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Washington’s diverse, delicious Yakima Valley
The Yakima Valley is Washington’s oldest, most diverse and most history-laden region, and the wines that come from here are among the state’s most delicious.
The federal government approved the Yakima Valley as the Pacific Northwest’s first American Viticultural Area in 1983, but its viticultural history stretches decades earlier. Indeed, it’s easy to see why the Yakima Valley is considered the cradle of the Washington wine industry.
William Bridgman planted some of the state’s first European wine grapes in the Yakima Valley in 1914 and 1917 – some of which remain today and continue to produce commercial wines. Through the decades, wine grapes have been planted in the valley, and today it is home to more than 17,000 acres of wine grapes, making it the most-planted viticultural area in Washington.
While the Yakima Valley is within the larger Columbia Valley appellation, three smaller AVAs are contained within the Yakima Valley, including:
- Red Mountain. In the eastern edge of the Yakima Valley, Red Mountain is a small, densely planted area that is among the warmest in the state. It focuses heavily on red wine grapes and produces much of the state’s most famous and most expensive fruit.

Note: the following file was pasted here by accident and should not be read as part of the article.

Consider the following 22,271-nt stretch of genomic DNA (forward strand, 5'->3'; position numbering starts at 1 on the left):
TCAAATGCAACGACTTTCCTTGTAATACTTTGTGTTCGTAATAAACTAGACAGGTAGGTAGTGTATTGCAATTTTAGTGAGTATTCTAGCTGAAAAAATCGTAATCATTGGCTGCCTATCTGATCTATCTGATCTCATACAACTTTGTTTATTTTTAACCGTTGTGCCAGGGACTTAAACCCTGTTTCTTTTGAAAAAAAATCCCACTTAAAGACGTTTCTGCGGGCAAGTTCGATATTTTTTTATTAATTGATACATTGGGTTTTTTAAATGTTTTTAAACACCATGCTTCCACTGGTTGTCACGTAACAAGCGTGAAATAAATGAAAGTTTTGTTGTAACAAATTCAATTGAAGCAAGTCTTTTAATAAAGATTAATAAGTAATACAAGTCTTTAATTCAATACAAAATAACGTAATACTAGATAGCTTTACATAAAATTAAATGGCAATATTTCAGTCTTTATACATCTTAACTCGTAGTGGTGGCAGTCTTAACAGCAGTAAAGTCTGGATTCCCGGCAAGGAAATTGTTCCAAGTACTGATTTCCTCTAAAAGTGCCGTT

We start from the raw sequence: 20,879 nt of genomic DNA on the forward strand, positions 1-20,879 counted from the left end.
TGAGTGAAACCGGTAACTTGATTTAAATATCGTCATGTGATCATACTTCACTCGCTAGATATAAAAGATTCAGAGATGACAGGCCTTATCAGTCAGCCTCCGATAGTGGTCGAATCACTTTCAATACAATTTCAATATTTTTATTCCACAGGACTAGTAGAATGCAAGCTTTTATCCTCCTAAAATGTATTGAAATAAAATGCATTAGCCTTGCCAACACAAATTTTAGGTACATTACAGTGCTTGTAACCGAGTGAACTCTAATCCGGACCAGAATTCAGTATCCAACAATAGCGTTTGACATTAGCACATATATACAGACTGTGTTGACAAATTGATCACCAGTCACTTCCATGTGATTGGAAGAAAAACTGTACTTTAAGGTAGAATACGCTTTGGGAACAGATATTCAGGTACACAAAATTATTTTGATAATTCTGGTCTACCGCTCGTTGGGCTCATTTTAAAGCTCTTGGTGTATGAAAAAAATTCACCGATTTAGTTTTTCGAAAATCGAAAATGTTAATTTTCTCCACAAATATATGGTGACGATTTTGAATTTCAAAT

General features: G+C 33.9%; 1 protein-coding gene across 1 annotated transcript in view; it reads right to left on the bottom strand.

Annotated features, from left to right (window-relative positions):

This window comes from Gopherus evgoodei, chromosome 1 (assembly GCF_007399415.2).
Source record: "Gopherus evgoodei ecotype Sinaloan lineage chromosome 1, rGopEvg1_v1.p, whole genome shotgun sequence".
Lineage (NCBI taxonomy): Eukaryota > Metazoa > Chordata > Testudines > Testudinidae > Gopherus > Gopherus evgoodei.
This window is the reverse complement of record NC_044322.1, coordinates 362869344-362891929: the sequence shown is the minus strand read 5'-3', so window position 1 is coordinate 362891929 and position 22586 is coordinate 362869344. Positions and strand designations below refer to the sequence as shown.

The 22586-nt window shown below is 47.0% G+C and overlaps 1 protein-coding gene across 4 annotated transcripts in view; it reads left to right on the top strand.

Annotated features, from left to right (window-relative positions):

- Snipes Mountain. This geological upthrust in the middle of the valley near the city of Sunnyside is where Bridgman planted grapes in 1914 and 1917 then launched his Upland Winery in 1934 – after Prohibition was repealed. It is a high-elevation area that tends to be warmer than the surrounding valley floor.
- Rattlesnake Hills. In the northwestern portion of the Yakima Valley, the Rattlesnake Hills surrounds such communities as Wapato, Zillah and Outlook. It is known as a warm, high-elevation area with an agricultural history stretching back more than a century.
On the following pages is a selection of wines made from wineries in the Yakima Valley. While not all of the wines use grapes marked as Yakima Valley, these wineries are in the region and well worth seeking out.